The Office Meeting: You Can Make a Difference, too!

7 03 2009

One of my favorite parts about working at the Washington Post.com as an intern is that I always feel included. I’m never treated like an intern–always like an employee. This week at the Post, I spent a lot of my time in meetings. They were meetings of all different sizes, with all different people, and on a variety of topics. I often found myself asking, “How does anything get done in the working world when all people do is sit around a desk and talk?” However, at the end of the week I realized how important each one of these meetings were to the overall success of the business.

The meetings ranged from one-on-one conferences about a video segment I was working on. There was also a team meeting where the seven people from my team, Interactivity talked about what we were working on and if we were encountering any “roadblocks.” There was also an “All-editorial” meeting that nearly fifty people that work on the main washingtonpost.com page attended. This meeting was particularly interesting because the managing editor of the Washington Post company was there addressing many of the issues that are going on with the merger. (Currently, the Washington Post (print edition) and the Washingtonpost.com are housed in separate buildings. Dot com is in a very modern office in Arlington while the newspaper offices are downtown. To save money in the economic downturn, the two are now merging into the downtown offices. Many people are fearful of losing their jobs and about the move in general.)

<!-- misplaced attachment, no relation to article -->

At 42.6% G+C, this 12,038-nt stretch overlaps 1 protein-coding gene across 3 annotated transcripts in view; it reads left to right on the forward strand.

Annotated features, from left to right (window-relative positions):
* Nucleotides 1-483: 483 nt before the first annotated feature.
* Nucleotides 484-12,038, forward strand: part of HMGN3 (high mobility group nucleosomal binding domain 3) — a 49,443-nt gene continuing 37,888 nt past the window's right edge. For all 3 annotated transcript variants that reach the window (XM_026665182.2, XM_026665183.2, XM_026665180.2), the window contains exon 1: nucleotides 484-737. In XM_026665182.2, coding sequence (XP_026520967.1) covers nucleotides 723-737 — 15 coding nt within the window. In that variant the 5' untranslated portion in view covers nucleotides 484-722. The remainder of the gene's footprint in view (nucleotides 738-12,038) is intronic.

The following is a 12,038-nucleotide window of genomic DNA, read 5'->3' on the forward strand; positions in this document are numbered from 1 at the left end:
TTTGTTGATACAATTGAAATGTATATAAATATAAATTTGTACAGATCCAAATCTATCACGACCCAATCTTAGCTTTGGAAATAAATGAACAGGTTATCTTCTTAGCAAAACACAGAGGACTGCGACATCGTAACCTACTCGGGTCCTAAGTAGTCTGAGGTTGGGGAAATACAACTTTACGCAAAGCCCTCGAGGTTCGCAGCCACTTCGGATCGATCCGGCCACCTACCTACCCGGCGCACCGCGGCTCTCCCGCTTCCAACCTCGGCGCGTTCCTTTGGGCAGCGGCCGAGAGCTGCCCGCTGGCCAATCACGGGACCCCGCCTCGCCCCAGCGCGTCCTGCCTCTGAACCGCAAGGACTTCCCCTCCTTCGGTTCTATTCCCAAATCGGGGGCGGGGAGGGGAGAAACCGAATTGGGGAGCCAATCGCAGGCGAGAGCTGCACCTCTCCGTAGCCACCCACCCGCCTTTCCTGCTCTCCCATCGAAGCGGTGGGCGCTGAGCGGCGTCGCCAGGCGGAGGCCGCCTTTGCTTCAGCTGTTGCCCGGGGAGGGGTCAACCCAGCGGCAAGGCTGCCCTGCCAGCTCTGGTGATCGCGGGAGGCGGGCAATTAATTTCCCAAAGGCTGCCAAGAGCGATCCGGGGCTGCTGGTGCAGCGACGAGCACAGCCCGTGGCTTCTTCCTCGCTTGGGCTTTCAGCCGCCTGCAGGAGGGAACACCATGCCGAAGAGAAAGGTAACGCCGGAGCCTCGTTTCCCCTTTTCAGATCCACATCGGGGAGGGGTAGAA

From my experiences this past week, I realized how important these meetings are–not only for the success of the company, but for me as an intern. I think that being a part of these meetings is helping me develop an understanding of how the media world, and any business works and functions. When you’re at your internship don’t be afraid to ask to be involved. Maybe the content doesn’t exactly pertain to you, but it’s a great learning experience. And you never know, you may have something interesting to contribute, too! Oftentimes, the editors and producers will ask my opinion especially when they are talking about our generation or when they are trying to target younger audiences. (And they always want our help when it comes to technology!) So stick your nose in, get involved, and don’t be afraid to contribute!

Well I’m off to spring break! But look for my next post on March 20th. And on March 18th visit http://views.washingtonpost.com/leadership/ to see my newest video featuring John Thompson Sr. just in time for March Madness!

Until next time…

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